In the aftermath of the retirement of Smarty Jones, everyone should realize that every aspect of horse racing is risk-oriented. Part of racing's heritage has been the sportsmen and women who were aware of the importance of equine star power, and the value to the game as a whole when the public is allowed to see a star compete as often as possible. It is unfortunate that most of these people have been replaced by cold, calculating banker types, who care nothing for the romance that once was racing's lifeblood.

It sure would be good for racing if one of these people would fend off the shortsighted money-grubbers long enough to allow their horse to compete at 4, and - dare we say it - 5. Isn't there anyone out there anymore with the guts to campaign a champion against all comers?

Apparently, only the connections of Azeri fit the bill. Roundly criticized for putting the multiple Eclipse winner back in training, they have taken the sport for an audacious roller-coaster ride that has seen her win an unprecedented third straight Apple Blossom Handicap at Oaklawn Park, lose to females she should have beaten in the Humana Distaff at Churchill Downs, be curiously spotted against males in the Met Mile at Belmont (with predictable results), then come back at Saratoga in the Go for Wand, beating her nemesis, Sightseek, in the process.

Many racing purists were up in arms over that fact that trainer D. Wayne Lukas was given Azeri to train this year, apparently feeling that he can not train an older horse. But whatever you think about the situation, that the great mare has lost a step, or that her owner is crazy for risking her when she has nothing to prove, or that the redoubtable Lukas is the last guy you would want to see train her, the point is that it is impossible not to think about her. She is one of the few recognizable names in the sport as another season enters the homestretch.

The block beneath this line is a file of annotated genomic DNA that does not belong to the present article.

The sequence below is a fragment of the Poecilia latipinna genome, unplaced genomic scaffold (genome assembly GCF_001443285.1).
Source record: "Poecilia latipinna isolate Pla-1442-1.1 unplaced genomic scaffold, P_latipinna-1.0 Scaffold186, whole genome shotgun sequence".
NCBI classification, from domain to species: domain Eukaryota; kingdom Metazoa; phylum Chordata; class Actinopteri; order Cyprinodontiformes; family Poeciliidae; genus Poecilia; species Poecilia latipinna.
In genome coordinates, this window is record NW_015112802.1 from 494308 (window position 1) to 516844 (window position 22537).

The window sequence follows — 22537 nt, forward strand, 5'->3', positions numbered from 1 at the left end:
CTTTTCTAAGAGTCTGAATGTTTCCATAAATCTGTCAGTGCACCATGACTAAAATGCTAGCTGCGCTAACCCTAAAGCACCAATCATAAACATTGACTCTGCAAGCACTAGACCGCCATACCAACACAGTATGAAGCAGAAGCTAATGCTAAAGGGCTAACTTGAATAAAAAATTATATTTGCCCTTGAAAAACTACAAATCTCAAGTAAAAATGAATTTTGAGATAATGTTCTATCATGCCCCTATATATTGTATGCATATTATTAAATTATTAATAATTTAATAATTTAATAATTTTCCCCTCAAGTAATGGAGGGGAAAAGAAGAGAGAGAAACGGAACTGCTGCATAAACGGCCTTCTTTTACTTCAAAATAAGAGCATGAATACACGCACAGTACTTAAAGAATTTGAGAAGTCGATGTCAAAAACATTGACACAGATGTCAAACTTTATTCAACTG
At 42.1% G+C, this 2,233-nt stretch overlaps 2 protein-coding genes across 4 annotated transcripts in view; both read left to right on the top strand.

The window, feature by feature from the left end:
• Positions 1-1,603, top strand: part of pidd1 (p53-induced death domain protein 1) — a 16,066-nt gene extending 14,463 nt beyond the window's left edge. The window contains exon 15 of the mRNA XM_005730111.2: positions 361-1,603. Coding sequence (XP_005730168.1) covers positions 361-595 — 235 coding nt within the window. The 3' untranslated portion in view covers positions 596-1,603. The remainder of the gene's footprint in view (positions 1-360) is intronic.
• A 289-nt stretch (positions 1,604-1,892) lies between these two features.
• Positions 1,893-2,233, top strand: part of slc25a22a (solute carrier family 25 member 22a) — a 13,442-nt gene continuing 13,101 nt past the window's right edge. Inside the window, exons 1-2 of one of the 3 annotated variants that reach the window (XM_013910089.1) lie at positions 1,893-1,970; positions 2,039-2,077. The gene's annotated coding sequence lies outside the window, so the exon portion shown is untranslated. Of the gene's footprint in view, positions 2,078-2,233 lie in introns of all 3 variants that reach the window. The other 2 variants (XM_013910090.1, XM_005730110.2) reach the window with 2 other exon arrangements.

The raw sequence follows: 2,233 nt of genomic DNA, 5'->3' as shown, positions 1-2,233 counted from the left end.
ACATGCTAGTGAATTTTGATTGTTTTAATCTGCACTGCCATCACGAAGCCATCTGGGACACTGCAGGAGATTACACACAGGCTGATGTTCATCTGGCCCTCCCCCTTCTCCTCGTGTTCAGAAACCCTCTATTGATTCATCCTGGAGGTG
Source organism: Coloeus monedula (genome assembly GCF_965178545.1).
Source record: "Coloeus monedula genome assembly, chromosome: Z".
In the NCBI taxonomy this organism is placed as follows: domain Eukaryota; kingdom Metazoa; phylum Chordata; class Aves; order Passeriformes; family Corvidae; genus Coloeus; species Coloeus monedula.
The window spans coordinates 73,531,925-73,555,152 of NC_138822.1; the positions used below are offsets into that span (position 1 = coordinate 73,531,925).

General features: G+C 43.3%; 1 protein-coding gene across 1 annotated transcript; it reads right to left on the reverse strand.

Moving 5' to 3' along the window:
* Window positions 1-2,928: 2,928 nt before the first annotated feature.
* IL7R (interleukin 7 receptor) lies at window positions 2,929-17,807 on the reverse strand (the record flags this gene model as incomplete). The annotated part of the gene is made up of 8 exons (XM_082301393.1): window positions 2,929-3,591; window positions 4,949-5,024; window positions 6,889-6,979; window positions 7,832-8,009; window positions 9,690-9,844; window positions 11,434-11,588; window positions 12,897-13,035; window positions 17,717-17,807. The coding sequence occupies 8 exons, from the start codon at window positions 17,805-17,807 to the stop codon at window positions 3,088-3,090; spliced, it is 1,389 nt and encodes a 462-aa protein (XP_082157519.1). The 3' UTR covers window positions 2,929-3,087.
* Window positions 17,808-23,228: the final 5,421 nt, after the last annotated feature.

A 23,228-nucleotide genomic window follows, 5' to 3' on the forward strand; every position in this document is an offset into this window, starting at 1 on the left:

I would personally like to thank Mr. Michael Paulson for allowing us to see this wonderful mare compete again this year. And if she wins the Breeders' Cup Distaff, how is she not an Eclipse winner again, maybe even Horse of the Year?

Tim Vana
Des Plaines , Ill.

Promote the athletes, not the payoffs

The third-to-last paragraph in Andrew Beyer's Aug. 4 column regarding the retirement of Smarty Jones, "As usual, breeders call the shots," pointed out precisely the number-one reason horse racing has lost its popularity: "The sport suffers from a shortage of recognizable stars."

Horse racing's greatest asset is not the gambling involved. As in all of the other sports, the premier attraction is the athlete. The magic of the racehorse has to be promoted, pushed, sold! When the sport starts allowing stars to be developed, the public heads to the racetrack and the money begins to flow.

Horse racing does not concentrate enough on promoting its athletes. Instead it promotes the gambling angle - which, of course, has a negative connotation to many people.

Most people love horses. That's the niche the sport should go after. Sell the magic of the majestic creatures that make this sport the greatest. If racing's promotional efforts reach into the public's imagination and heart - bypassing the pocketbook - the rush for the racetracks will naturally follow.

Carol Luttrall
Sagebrush Lane Thoroughbreds Weatherford, Texas